JEC Republicans: Policy Reforms to Keep the Lights On, Fix America’s Power Outages
WASHINGTON—In the last year, Americans in New York, California, and Texas have suffered from major power crises. Large-scale power crises have become unfortunately frequent, and judging by the U.S. record over the past year, not enough has been done to prevent them.
In new research released today, Joint Economic Committee Republicans outline a series of policy reforms to address America’s aging and unreliable electric system. They argue that overregulation unnecessarily holds back power generation and transmission, harming Americans who want to keep the lights on and causing the U.S. to fall behind countries like China in our ability to transmit power over long distances.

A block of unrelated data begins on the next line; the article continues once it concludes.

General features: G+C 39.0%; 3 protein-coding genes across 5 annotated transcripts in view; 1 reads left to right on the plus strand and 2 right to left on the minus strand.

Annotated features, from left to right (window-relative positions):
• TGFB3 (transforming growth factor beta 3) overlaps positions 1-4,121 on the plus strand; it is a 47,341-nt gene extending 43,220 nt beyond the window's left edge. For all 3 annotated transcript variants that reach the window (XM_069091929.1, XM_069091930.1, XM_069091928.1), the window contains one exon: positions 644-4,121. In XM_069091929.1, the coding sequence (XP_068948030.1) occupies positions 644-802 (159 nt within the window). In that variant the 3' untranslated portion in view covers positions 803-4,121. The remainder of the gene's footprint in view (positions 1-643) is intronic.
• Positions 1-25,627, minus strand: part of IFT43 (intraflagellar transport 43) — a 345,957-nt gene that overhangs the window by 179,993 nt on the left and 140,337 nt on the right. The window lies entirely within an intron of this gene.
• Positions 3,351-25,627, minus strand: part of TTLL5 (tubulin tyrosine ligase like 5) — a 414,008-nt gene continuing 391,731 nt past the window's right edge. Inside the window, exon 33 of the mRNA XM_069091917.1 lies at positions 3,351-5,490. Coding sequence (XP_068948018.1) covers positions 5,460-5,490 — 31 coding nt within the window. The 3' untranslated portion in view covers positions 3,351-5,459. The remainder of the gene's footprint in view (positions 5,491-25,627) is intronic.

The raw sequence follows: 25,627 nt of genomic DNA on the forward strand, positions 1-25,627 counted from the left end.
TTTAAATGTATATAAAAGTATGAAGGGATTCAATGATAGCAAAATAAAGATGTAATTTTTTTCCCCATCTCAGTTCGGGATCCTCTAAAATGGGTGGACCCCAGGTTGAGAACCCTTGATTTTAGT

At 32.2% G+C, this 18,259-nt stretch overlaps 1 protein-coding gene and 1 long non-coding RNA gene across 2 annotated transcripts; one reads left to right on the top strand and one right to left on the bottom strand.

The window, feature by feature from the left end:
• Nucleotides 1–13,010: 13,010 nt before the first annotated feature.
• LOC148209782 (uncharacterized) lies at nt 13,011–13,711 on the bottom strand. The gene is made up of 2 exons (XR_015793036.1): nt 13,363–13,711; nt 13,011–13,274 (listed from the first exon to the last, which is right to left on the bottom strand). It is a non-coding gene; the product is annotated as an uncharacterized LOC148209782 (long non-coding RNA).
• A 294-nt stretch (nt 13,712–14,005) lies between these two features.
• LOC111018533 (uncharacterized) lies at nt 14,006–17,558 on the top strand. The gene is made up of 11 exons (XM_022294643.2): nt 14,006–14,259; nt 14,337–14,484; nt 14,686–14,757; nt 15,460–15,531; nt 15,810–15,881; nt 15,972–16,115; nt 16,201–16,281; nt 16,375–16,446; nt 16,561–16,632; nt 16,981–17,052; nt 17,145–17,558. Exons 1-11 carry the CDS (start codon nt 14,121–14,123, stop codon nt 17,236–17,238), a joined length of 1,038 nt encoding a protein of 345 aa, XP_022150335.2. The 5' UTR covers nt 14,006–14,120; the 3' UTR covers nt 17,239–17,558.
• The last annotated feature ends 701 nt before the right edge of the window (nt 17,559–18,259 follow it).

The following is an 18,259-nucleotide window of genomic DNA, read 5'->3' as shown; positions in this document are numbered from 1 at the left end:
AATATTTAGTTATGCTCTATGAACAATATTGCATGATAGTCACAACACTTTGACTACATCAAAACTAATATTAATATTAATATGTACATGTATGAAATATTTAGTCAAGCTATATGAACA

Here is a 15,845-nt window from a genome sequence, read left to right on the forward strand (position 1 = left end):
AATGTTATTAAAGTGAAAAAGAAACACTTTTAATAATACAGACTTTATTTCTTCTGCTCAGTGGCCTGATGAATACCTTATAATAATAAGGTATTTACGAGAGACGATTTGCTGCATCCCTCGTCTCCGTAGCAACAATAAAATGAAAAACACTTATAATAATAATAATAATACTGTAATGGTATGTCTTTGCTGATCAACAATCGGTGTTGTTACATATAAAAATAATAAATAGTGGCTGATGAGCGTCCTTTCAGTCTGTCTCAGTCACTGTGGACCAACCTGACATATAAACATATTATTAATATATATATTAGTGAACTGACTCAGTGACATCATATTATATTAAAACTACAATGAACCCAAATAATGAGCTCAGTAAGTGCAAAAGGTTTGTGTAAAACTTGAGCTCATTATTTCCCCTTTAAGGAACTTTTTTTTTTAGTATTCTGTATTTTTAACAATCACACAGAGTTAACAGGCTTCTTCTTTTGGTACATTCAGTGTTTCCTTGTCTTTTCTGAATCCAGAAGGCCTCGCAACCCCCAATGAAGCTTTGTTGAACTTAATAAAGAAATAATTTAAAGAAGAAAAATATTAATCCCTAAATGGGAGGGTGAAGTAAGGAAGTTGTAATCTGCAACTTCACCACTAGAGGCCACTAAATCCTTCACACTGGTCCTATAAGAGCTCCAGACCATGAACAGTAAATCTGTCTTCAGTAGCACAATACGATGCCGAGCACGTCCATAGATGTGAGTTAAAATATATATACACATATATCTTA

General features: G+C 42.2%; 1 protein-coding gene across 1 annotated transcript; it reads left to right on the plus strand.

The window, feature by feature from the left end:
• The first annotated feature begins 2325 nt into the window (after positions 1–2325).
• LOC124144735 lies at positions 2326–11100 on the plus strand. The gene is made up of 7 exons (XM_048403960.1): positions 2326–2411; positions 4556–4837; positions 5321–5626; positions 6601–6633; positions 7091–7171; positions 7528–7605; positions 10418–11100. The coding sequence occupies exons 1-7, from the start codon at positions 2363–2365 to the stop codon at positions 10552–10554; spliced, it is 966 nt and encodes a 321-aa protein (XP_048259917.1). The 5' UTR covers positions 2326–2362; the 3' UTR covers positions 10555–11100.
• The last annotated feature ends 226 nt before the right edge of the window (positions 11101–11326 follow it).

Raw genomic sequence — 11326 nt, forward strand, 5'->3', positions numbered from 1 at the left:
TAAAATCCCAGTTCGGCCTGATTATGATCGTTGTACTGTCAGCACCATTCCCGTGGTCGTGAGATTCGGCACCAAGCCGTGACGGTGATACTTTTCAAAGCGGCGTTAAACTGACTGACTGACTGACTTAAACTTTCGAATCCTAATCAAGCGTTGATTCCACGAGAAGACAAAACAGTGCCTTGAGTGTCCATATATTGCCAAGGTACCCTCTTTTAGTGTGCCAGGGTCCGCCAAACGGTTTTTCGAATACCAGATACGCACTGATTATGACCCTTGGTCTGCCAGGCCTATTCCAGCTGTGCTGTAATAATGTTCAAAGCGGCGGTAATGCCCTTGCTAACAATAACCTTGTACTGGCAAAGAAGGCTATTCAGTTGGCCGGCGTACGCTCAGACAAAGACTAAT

JEC Republicans call on Congress to reform the costly and easily abused National Environmental Policy Act (NEPA) process by passing the UNSHACKLE Act, which would protect permitting decisions from excessive delays. They also recommend that Congress encourage faster permitting for long-range power transmission, limiting the number of regulators with veto power over a project.
These reforms could “make the U.S. power grid more robust against days of high demand, reduce the frequency of damaging outages, and mitigate energy costs to American families and institutions.”
The Joint Economic Committee is Congress’s bicameral economic research center and home of the Social Capital Project, led by Ranking Member Mike Lee.